The Cure for the Common Cold

By Rabbi Israel Rubin

The very approach of winter gives us the chills. As temperature drops, we protect ourselves by wearing coats, sweaters and scarves to prevent colds.

Insulation and anti-freeze, even warm clothes can only protect our outsides, but Torah warms our insides. Judaism invites us to come in from the cold to warm within "for a Mitzvah is a candle and Torah is light." This inner warmth can only come from a deeper study and appreciation of Judaism. It's an energy that we must generate ourselves. No one can do it for us. You can't just put on long johns or turn up the thermostat.

The primary symptoms of this internal cold are apathy and indifference. If neglected for too long, this cold can develop various complications: Cold Logic, Cold Shoulder and Cold Feet.

People who suffer from cold logic have great difficulty expressing their emotions. Their Jewish experience is limited to intellectual exercises on a strictly theoretical level, remaining cold and detached. It may seem like a cool idea, but a serious blockage keeps it all up in the head, so very little flows down into the heart to invigorate the rest of the body.

Then there is the cold shoulder malaise. Victims show weak signs of life and appear lethargic in their relationships. They give people a cold reception, and have great difficulty,    smiling. Even when they do something good, they seem to feel forced into it. :   The Talmud says: "The act of giving charity itself is not enough, it is the spirit in which it is given."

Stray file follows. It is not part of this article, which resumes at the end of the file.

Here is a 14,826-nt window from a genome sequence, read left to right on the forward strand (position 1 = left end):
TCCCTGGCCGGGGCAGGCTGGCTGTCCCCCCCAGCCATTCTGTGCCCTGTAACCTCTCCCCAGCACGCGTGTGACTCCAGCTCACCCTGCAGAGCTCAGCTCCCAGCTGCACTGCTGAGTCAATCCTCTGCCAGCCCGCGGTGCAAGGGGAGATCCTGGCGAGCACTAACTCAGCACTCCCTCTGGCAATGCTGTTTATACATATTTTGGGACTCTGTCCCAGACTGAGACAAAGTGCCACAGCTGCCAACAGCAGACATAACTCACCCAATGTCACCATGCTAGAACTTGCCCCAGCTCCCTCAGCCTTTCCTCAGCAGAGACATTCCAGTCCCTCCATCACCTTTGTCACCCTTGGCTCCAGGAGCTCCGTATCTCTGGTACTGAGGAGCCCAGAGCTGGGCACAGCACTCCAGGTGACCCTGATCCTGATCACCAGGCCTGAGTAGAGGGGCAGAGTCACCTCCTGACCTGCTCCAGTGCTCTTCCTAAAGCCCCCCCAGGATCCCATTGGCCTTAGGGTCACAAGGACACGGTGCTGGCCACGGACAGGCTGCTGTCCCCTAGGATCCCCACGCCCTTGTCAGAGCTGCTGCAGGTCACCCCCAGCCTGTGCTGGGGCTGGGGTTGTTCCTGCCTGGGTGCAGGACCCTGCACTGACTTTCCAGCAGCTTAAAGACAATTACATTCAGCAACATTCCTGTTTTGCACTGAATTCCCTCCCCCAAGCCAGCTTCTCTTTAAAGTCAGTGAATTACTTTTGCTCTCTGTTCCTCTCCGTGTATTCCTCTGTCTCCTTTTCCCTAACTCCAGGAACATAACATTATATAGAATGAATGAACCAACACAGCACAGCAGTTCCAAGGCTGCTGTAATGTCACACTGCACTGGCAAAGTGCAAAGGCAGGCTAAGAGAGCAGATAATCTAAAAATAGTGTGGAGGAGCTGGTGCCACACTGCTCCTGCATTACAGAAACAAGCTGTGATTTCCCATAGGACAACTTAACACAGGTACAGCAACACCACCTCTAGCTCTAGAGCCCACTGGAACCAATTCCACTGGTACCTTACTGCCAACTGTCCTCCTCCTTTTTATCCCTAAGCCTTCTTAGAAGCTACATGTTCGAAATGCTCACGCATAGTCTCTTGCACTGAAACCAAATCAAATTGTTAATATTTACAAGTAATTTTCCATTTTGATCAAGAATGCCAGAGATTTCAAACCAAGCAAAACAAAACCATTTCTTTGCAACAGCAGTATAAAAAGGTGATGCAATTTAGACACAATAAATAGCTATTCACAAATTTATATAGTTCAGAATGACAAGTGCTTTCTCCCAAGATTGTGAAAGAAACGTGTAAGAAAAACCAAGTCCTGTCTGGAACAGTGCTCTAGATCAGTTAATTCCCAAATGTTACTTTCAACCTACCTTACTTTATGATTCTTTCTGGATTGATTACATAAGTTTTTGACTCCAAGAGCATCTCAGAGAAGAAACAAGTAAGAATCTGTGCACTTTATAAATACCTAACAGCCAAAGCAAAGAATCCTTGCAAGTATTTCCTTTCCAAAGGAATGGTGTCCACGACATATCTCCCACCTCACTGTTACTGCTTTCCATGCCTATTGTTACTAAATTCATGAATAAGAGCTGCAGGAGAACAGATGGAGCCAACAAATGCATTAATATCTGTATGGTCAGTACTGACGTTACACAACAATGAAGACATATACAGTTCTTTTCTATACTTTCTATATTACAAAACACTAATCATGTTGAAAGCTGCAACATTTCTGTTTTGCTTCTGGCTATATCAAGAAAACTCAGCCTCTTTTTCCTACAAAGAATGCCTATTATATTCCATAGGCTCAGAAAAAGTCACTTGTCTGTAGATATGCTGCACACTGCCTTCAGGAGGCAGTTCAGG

Cold feet can affect even the nicest people with the best intentions. It strikes suddenly at the last minute, after getting all excited and warmed up to something good. Imagined problems cause paralysis, and a lack of the strength to act positively.

Now here are some suggestions on staying warm. Always be vigorous and active. The actual exercise of Mitzvot provides inertia and creates energy that helps keep us warm.

Another way to keep warm is to share and team up with others. To quote King Solomon in Ecclesiastes: "Two are better than one, for two people keep each other warm, but one person alone-how will he stay warm?" It is much easier to be Jewish along with others as illustrated in this heartwarming story:

Two men were caught in a freezing storm. The weaker one almost froze to death, but his stronger friend kept massaging and rubbing him through the night. The weaker man thanked him for saving his life. "No" answered his friend, "I owe my life to you! I stayed alive by moving and massaging you."

© Rabbi Israel Rubin